Also, as more materials become available we need to quickly understand their performance and their suitability for different applications. This is always a tricky area, and we spend a long time here with our customers discussing the merits of different materials. Invariably everyone wants the most amazing stones, which in the case of quartzites and marbles, can be considered ‘soft’. So, we try to help our customers make the right choice depending on their priorities and desire for upkeep and practicality. Some people really don’t care at all, but others have a great fear of wear and tear. Most natural stone gets a lovely patina over time, so its not something to get too hung up on, but its very personal choice. We are always here to help with questions before purchase and offer plenty of samples to take away and play with too.
Fusion Fire polished worksurface
Q: Are you seeing a more adventurous use of stone for different surfaces in the kitchen (and home in general) – i.e. for waterfall island sides, full-height splashbacks, other types of paneling?
Yes, which obviously commercially is great, but it’s also wonderful to see us Brits getting a bit more adventurous with design at home – and these colours and patterns make this completely possible. The great thing about these natural pieces is that each one is unique and gives people the opportunity to do something different, and ultimately have fun! There is very little these days that’s not made in a big factory to a predesigned pattern that ultimately the big companies want to sell en-mass. Our stones give designers and customers a large element of individuality and freedom. Some people get very scared about the design and commissioning process, but natural stone gives you something you can truly fall in love with and it always looks great. I rarely see a finished piece of stone in situ that looks terrible, (thank goodness!). Down-stands are definitely a trend at the moment, as are marble splashbacks, I’d like to see more vibrant quartzites used here too as people often say they are works of art. But, making a feature wall is also an option. We are also supplying a lot of table tops too, which again is great way to add a non-permanent look to a room, it is often easy to find a base and then add a top for a similar amount to what you would be paying in the shops. We also supply quite a few pieces for outdoor tables, kitchens, dining and barbecue areas.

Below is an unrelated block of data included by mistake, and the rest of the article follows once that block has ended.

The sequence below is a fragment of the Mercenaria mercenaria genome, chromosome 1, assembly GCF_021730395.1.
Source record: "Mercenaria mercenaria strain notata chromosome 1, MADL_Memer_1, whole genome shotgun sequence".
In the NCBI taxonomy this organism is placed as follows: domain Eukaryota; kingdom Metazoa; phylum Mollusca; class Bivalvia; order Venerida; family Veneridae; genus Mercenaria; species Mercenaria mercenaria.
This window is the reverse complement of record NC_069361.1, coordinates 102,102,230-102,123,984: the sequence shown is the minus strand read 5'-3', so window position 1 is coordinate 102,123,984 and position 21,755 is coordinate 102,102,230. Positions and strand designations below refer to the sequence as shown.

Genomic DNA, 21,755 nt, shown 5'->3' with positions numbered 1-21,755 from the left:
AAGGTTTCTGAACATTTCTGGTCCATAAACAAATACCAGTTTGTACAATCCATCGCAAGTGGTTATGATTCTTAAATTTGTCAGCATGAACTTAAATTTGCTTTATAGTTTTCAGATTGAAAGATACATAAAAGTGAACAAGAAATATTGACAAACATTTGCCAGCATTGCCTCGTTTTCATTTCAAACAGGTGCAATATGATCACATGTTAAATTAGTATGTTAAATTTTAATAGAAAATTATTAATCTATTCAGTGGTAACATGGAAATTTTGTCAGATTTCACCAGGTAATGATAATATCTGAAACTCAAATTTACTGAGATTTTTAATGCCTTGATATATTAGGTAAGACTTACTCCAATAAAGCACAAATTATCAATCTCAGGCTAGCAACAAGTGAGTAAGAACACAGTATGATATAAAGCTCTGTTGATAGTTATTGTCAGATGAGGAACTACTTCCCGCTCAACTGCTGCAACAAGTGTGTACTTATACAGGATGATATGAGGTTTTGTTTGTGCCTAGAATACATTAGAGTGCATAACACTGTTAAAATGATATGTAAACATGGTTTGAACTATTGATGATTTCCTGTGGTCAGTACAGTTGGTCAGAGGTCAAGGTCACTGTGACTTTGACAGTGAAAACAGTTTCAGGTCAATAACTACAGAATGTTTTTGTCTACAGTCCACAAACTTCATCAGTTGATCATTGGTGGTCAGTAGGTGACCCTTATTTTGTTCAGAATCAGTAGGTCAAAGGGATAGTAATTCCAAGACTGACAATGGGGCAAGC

White Beauty polished island with waterfall
Q: Can you explain the best way to treat, clean and maintain these wonderful stone surfaces?
I always say, “relax”. These are wonderful pieces of natural stone to be enjoyed for what they are, some softer ones will get scratched and a little stained over time, but they wear with use and get a little character round the edges, like we all do! If a client really wants to maintain a “show home” look all of the time, then most stains can be removed by the many products on the market. That’s if stains do occur, but it’s quite rare. There are also quite a few companies offering in situ re-polishing, grout refreshing and stain removal, which is a benefit of natural materials, they can be rejuvenated, unlike engineered quartz which fades overtime with UV and general use.
On a day-to-day maintenance basis, we would say to just use a chopping board in heavy use areas for the softer stones. Use a little soapy water as a general clean, and for doing a thoroughly good clean use some of the Method or Lithofin specialist stone cleaners. The best advice is to always make sure finish off with a dry, clean cloth and a bit of elbow grease! We often get call outs to look at tops that are marking but find that people tend to use too much washing up liquid and then don’t remove it all from the surface properly. Washing up liquids have high oil content in them, which can make a greasy film after time on the tops.
Luana Multicoloured polished worksurface
Visit Gerald Culliford for further details and inspirational ideas, or call 0208 390 4656.
Fusion Light used for wall panels